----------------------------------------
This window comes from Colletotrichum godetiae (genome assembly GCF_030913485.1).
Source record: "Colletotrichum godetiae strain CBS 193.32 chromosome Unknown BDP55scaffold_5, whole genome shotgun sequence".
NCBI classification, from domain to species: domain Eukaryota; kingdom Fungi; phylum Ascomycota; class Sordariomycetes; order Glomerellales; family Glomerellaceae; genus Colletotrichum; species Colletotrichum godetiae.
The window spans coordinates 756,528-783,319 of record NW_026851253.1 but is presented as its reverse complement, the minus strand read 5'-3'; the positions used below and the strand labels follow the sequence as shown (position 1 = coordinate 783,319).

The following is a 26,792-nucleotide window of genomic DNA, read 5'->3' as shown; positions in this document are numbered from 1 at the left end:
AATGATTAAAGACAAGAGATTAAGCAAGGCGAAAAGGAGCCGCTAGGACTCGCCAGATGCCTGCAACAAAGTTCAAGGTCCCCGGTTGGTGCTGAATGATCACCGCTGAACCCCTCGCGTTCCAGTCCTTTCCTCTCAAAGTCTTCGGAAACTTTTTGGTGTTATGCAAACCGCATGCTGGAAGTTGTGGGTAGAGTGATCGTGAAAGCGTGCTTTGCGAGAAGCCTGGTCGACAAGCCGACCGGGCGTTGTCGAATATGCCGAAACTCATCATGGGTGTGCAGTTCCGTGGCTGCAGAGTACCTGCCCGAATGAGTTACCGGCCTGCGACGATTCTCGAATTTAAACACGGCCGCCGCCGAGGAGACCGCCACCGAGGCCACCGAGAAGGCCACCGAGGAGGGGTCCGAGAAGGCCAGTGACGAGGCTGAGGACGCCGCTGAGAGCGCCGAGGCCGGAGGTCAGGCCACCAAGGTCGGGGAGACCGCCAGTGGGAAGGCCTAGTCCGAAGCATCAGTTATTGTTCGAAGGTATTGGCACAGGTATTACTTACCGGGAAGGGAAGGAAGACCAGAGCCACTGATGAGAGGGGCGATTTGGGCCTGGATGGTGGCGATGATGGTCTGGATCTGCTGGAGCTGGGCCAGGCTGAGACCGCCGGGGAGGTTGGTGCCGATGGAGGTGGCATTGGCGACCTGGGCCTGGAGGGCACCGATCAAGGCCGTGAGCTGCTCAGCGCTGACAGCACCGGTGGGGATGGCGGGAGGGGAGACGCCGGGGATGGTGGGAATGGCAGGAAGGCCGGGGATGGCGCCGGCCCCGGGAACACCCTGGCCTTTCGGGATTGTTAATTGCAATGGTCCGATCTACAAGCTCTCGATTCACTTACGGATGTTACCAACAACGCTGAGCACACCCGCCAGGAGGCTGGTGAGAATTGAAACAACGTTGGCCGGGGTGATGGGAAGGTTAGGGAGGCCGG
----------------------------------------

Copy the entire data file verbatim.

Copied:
This window comes from Colletotrichum godetiae (genome assembly GCF_030913485.1).
Source record: "Colletotrichum godetiae strain CBS 193.32 chromosome Unknown BDP55scaffold_5, whole genome shotgun sequence".
NCBI classification, from domain to species: domain Eukaryota; kingdom Fungi; phylum Ascomycota; class Sordariomycetes; order Glomerellales; family Glomerellaceae; genus Colletotrichum; species Colletotrichum godetiae.
The window spans coordinates 756,528-783,319 of record NW_026851253.1 but is presented as its reverse complement, the minus strand read 5'-3'; the positions used below and the strand labels follow the sequence as shown (position 1 = coordinate 783,319).

The following is a 26,792-nucleotide window of genomic DNA, read 5'->3' as shown; positions in this document are numbered from 1 at the left end:
AATGATTAAAGACAAGAGATTAAGCAAGGCGAAAAGGAGCCGCTAGGACTCGCCAGATGCCTGCAACAAAGTTCAAGGTCCCCGGTTGGTGCTGAATGATCACCGCTGAACCCCTCGCGTTCCAGTCCTTTCCTCTCAAAGTCTTCGGAAACTTTTTGGTGTTATGCAAACCGCATGCTGGAAGTTGTGGGTAGAGTGATCGTGAAAGCGTGCTTTGCGAGAAGCCTGGTCGACAAGCCGACCGGGCGTTGTCGAATATGCCGAAACTCATCATGGGTGTGCAGTTCCGTGGCTGCAGAGTACCTGCCCGAATGAGTTACCGGCCTGCGACGATTCTCGAATTTAAACACGGCCGCCGCCGAGGAGACCGCCACCGAGGCCACCGAGAAGGCCACCGAGGAGGGGTCCGAGAAGGCCAGTGACGAGGCTGAGGACGCCGCTGAGAGCGCCGAGGCCGGAGGTCAGGCCACCAAGGTCGGGGAGACCGCCAGTGGGAAGGCCTAGTCCGAAGCATCAGTTATTGTTCGAAGGTATTGGCACAGGTATTACTTACCGGGAAGGGAAGGAAGACCAGAGCCACTGATGAGAGGGGCGATTTGGGCCTGGATGGTGGCGATGATGGTCTGGATCTGCTGGAGCTGGGCCAGGCTGAGACCGCCGGGGAGGTTGGTGCCGATGGAGGTGGCATTGGCGACCTGGGCCTGGAGGGCACCGATCAAGGCCGTGAGCTGCTCAGCGCTGACAGCACCGGTGGGGATGGCGGGAGGGGAGACGCCGGGGATGGTGGGAATGGCAGGAAGGCCGGGGATGGCGCCGGCCCCGGGAACACCCTGGCCTTTCGGGATTGTTAATTGCAATGGTCCGATCTACAAGCTCTCGATTCACTTACGGATGTTACCAACAACGCTGAGCACACCCGCCAGGAGGCTGGTGAGAATTGAAACAACGTTGGCCGGGGTGATGGGAAGGTTAGGGAGGCCGG